Parque del Lago


Bridge Building

Convention Center

Market and chinampa agricultural system

Longitudinal Section

Exploded Masterplan

Scale precedents

Competition proposal for Quito’s former Mariscal Sucre Airport

In collaboration with A0 Estudio (2008)

Design team:
Jaskran Kalirai, Santiago del Hierro, Ana María Durán, Joel Sanders, Jorge Ramón, Feliu Vega, Rafael Pita, Esteban Cervantes, Seichi Suzuki, Ryan Keerns

Traditional park design conceives nature and architecture as two independent entities, and typically scatter a series of object buildings and pavilions across a picturesque landscape. In contrast to this conventional way of thinking, this project employs design principles that seamlessly weave together build­ing and landscape, synthetic and organic, indoors and outdoors. The park allows many systems of circula­tion to flow at the same time without sacrificing any means of transportation. Cars cross the park without interrupting the flow of pedestrians, jog­gers and cyclists while at the same time traverse though densely vegetated corridors that turn into short tunnels only at specific moments.

The park defines four ecosystems that gradually change from north to south. These ecosystems re­store the original state of the site and also bring new species of vegetation (ex-situ) that aid with the site’s ecological restoration. Long term phytoreme­diation, to be developed in seven phases (as each of the seven transversal zones of the park are regener­ated) is proposed to counteract soil contamination due to its former function as an airport.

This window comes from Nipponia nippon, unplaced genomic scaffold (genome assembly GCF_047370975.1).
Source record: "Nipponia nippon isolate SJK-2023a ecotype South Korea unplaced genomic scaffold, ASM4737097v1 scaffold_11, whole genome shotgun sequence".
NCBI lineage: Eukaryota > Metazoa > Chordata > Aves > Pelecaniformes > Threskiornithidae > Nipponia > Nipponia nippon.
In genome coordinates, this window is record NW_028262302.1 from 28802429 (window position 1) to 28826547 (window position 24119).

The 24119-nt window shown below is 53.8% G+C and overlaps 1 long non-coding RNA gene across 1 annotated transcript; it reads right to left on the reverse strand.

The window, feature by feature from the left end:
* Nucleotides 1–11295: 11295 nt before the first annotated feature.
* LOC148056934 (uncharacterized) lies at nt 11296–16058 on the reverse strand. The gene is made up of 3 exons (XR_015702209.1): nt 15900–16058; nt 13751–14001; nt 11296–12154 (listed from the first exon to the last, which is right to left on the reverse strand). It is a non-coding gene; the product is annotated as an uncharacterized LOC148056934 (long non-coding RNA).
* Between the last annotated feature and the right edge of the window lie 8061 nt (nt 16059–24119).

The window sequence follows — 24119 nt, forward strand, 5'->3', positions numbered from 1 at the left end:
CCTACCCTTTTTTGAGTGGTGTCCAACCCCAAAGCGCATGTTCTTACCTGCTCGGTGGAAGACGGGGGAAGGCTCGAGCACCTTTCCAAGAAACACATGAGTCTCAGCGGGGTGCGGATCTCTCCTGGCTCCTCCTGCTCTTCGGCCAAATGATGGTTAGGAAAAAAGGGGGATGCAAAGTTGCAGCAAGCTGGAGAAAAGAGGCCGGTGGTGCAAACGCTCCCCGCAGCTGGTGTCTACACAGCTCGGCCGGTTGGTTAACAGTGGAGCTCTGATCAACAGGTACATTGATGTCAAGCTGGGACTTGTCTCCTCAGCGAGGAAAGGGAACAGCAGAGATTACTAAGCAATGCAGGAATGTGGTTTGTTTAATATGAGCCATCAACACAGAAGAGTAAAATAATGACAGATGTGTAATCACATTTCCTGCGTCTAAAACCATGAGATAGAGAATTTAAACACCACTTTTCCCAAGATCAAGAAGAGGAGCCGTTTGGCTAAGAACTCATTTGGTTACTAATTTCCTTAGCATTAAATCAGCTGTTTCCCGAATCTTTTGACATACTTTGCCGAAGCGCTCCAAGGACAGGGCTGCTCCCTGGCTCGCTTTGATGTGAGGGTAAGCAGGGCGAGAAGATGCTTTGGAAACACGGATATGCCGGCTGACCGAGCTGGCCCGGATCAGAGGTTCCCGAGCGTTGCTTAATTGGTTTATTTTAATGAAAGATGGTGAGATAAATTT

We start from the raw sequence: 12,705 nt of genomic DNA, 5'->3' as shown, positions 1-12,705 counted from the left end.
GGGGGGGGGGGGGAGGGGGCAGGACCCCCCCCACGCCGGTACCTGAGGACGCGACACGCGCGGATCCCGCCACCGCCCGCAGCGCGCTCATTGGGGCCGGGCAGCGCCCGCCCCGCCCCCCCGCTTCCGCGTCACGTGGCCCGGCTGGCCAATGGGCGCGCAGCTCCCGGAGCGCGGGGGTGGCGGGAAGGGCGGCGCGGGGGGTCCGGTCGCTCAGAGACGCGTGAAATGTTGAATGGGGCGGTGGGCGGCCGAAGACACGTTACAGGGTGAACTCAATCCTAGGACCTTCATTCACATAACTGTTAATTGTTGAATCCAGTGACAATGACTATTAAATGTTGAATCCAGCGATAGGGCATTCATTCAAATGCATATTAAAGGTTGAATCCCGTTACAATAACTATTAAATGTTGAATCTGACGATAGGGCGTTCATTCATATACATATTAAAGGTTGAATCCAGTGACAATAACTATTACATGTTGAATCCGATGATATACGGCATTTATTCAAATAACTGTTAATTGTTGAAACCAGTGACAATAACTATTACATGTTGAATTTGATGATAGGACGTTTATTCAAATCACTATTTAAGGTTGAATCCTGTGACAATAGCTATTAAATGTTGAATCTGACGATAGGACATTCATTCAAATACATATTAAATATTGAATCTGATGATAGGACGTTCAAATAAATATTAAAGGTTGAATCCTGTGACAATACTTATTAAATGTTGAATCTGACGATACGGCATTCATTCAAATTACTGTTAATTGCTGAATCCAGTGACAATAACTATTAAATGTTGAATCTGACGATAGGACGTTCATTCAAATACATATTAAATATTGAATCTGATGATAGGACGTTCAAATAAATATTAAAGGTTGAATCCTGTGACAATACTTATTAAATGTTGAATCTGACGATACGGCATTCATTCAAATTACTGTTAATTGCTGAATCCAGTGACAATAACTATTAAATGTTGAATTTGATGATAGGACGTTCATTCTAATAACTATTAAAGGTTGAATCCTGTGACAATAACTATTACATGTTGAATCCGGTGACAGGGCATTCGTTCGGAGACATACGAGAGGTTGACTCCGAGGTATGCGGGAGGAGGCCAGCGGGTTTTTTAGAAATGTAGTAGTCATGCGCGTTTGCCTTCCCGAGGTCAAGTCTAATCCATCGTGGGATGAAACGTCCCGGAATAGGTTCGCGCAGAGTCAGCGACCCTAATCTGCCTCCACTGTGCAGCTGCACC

Counting on vast amounts of water from the slopes of the Pichincha volcano and the phreatic level below ground, water is the main organizing element of the proposal. The two systems that compose it are the wetland lakes and the running water line (along the north south axis). While the lakes act as slow filters (using totora reeds and marshes), the line continually circulates water irrigating the park and going through purification processes that then re­turn it to the city as potable water. The runway’s concrete bed is proposed for use as an artificial geological stratification for the water canal, and as a source of “raw material” for terraces and other tectonic elements. An ecology is bound to grow spontaneously in the cracks of the roding concrete.